Ultimately, the decision was made to purchase Fords. Was it an excellent choice? Not even close. We will be the first in line to trade the Fords for a more energy efficient police vehicle that meets employee safety requirements whenever such a product becomes available.

The members of the USM Police Department are dedicated to service to this community, take issues of sustainability seriously and only ask for the proper tools to safely do the job.

Lisa M. Beecher

Chief of Police

Changing the U

To the Editor:

Every department, group and person, both faculty and staff alike, are reevaluating their roles in the University and redirecting their efforts for a better and more sustainable institution. Last week, when I read Alfred Padula’s editorial about the USM Police’s request for two high powered pursuit cruisers, I was equally frustrated. And before I did a little research of my own, I quickly came to the same conclusion that we would be better suited with some form of pedestrian patrol.

Unfortunately this seemingly cost effective and certainly sustainable scenario is not an option. Because of the variety of buildings and areas they patrol and the increased personnel demanded for such a system there is an unquestionable need for a secure form of motored transit.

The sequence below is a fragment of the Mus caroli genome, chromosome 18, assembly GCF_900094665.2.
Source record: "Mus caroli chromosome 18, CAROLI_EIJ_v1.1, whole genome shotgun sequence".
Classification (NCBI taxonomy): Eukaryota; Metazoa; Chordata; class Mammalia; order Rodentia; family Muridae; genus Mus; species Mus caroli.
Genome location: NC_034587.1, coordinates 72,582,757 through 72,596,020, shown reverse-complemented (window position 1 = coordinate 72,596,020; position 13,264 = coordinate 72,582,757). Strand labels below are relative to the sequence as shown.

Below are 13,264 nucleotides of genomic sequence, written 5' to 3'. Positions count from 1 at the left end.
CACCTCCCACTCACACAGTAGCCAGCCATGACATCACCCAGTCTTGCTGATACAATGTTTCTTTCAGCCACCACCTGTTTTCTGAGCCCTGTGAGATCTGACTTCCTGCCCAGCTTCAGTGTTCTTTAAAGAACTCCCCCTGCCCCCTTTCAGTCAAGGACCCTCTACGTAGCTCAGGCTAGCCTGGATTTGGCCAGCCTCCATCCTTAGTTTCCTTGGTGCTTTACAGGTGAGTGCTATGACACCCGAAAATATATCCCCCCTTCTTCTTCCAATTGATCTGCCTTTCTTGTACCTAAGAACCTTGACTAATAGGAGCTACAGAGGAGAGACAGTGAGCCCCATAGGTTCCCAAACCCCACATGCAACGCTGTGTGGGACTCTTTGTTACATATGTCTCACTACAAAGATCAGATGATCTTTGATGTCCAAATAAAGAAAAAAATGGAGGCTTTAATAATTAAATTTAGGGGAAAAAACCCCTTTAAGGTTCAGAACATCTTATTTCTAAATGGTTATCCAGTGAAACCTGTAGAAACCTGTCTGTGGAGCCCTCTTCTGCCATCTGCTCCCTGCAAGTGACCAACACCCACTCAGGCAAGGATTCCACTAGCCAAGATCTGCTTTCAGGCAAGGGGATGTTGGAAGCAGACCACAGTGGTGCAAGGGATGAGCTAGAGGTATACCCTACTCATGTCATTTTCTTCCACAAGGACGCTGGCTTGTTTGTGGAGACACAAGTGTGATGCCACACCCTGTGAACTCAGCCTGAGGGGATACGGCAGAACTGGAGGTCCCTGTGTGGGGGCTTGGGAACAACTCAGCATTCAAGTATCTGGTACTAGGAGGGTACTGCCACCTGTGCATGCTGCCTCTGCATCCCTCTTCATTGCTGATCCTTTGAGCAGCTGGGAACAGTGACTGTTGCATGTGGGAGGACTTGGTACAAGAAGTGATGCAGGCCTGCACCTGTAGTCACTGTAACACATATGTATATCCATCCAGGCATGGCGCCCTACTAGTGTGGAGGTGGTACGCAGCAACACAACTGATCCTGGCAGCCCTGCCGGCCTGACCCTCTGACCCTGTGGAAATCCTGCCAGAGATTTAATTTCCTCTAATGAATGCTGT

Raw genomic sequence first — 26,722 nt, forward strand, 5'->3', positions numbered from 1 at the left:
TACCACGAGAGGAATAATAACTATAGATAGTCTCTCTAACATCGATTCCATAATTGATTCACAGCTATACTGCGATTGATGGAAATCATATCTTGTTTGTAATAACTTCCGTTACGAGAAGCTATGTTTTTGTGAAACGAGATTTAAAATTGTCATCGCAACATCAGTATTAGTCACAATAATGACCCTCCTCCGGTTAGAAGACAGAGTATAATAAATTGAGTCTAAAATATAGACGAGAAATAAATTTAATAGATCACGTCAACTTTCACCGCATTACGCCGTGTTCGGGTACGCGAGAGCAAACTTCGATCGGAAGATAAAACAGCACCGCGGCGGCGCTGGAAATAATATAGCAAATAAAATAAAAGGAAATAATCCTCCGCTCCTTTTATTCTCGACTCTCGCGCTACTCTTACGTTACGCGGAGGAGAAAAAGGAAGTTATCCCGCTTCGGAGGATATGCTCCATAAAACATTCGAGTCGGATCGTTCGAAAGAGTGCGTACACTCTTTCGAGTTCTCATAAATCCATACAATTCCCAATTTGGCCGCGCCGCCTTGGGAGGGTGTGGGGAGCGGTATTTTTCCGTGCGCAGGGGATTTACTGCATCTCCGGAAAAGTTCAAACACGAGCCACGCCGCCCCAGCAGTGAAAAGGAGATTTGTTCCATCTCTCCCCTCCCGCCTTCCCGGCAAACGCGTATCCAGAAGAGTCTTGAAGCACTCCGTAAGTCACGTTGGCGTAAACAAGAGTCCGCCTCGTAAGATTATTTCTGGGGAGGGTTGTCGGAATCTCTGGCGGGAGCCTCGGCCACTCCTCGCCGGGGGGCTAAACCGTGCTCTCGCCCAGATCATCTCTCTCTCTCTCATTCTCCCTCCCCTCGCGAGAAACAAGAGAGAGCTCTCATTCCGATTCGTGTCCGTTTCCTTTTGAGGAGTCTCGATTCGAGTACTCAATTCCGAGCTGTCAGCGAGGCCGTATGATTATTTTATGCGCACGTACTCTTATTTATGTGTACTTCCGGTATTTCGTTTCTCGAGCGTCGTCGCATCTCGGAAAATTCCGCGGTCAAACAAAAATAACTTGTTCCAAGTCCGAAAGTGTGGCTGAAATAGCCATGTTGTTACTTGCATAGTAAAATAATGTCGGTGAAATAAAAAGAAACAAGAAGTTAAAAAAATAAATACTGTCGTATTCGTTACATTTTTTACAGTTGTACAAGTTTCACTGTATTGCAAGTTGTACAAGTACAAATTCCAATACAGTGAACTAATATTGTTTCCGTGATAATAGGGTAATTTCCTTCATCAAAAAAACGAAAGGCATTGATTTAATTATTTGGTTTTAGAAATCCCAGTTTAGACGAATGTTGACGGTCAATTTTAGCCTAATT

However, there is still no compelling need for such vehicular power. The “Interceptors” are more cars then we require. In this time of sacrifice and compromise, I strongly urge the University Police Department to rethink their positions and in the future consider less offensive alternatives.

Joshua Force

Political Science

University unsympathetic to Jewish position

I am beginning to become concerned about the treatment of the Israel situation at USM. It seems that on April 8 there was a second edition of Pro-Palestinian panel discussions without anybody from the JSO being asked to participate or being adequately told the nature of the situation.

I want to inquire why this is happening. First of all, the consequences of this demonstrate a total lack of respect toward the Jewish student at USM. It also stands as an insult that the opinions and views are NOT being allowed to be represented and thus many in attendance will take it that the Jewish students have no interest in what they have to say.